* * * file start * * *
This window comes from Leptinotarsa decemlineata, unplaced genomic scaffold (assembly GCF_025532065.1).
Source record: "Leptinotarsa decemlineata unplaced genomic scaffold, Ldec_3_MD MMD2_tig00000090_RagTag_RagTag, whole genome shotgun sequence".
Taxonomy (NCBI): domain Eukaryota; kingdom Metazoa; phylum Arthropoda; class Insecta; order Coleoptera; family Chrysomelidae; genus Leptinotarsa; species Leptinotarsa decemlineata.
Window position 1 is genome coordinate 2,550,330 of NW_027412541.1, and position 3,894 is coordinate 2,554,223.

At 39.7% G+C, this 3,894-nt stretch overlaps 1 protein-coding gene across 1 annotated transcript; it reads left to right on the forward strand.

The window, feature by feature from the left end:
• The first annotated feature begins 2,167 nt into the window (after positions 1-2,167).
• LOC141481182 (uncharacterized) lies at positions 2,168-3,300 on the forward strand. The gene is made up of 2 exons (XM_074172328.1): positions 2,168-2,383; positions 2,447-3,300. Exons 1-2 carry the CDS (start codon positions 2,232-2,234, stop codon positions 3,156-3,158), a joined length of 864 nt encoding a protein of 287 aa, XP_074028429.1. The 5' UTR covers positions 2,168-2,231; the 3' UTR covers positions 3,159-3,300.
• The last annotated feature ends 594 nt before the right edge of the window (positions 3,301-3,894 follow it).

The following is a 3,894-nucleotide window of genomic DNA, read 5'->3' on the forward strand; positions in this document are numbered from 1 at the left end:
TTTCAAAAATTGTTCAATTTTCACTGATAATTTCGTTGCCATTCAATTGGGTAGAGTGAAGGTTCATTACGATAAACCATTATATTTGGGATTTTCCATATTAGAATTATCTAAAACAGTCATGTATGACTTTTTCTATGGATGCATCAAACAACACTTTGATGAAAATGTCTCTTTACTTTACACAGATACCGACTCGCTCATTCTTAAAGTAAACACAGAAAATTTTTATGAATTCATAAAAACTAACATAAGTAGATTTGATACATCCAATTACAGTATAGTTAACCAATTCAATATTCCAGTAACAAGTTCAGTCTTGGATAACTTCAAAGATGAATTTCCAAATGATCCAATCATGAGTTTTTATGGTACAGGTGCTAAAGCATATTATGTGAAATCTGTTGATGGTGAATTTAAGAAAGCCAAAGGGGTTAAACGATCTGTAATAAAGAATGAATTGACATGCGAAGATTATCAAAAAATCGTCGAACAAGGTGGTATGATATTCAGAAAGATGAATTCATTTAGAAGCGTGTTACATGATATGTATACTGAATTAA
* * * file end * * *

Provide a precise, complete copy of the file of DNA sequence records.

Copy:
This window comes from Leptinotarsa decemlineata, unplaced genomic scaffold (assembly GCF_025532065.1).
Source record: "Leptinotarsa decemlineata unplaced genomic scaffold, Ldec_3_MD MMD2_tig00000090_RagTag_RagTag, whole genome shotgun sequence".
Taxonomy (NCBI): domain Eukaryota; kingdom Metazoa; phylum Arthropoda; class Insecta; order Coleoptera; family Chrysomelidae; genus Leptinotarsa; species Leptinotarsa decemlineata.
Window position 1 is genome coordinate 2,550,330 of NW_027412541.1, and position 3,894 is coordinate 2,554,223.

At 39.7% G+C, this 3,894-nt stretch overlaps 1 protein-coding gene across 1 annotated transcript; it reads left to right on the forward strand.

The window, feature by feature from the left end:
• The first annotated feature begins 2,167 nt into the window (after positions 1-2,167).
• LOC141481182 (uncharacterized) lies at positions 2,168-3,300 on the forward strand. The gene is made up of 2 exons (XM_074172328.1): positions 2,168-2,383; positions 2,447-3,300. Exons 1-2 carry the CDS (start codon positions 2,232-2,234, stop codon positions 3,156-3,158), a joined length of 864 nt encoding a protein of 287 aa, XP_074028429.1. The 5' UTR covers positions 2,168-2,231; the 3' UTR covers positions 3,159-3,300.
• The last annotated feature ends 594 nt before the right edge of the window (positions 3,301-3,894 follow it).

The following is a 3,894-nucleotide window of genomic DNA, read 5'->3' on the forward strand; positions in this document are numbered from 1 at the left end:
TTTCAAAAATTGTTCAATTTTCACTGATAATTTCGTTGCCATTCAATTGGGTAGAGTGAAGGTTCATTACGATAAACCATTATATTTGGGATTTTCCATATTAGAATTATCTAAAACAGTCATGTATGACTTTTTCTATGGATGCATCAAACAACACTTTGATGAAAATGTCTCTTTACTTTACACAGATACCGACTCGCTCATTCTTAAAGTAAACACAGAAAATTTTTATGAATTCATAAAAACTAACATAAGTAGATTTGATACATCCAATTACAGTATAGTTAACCAATTCAATATTCCAGTAACAAGTTCAGTCTTGGATAACTTCAAAGATGAATTTCCAAATGATCCAATCATGAGTTTTTATGGTACAGGTGCTAAAGCATATTATGTGAAATCTGTTGATGGTGAATTTAAGAAAGCCAAAGGGGTTAAACGATCTGTAATAAAGAATGAATTGACATGCGAAGATTATCAAAAAATCGTCGAACAAGGTGGTATGATATTCAGAAAGATGAATTCATTTAGAAGCGTGTTACATGATATGTATACTGAATTAA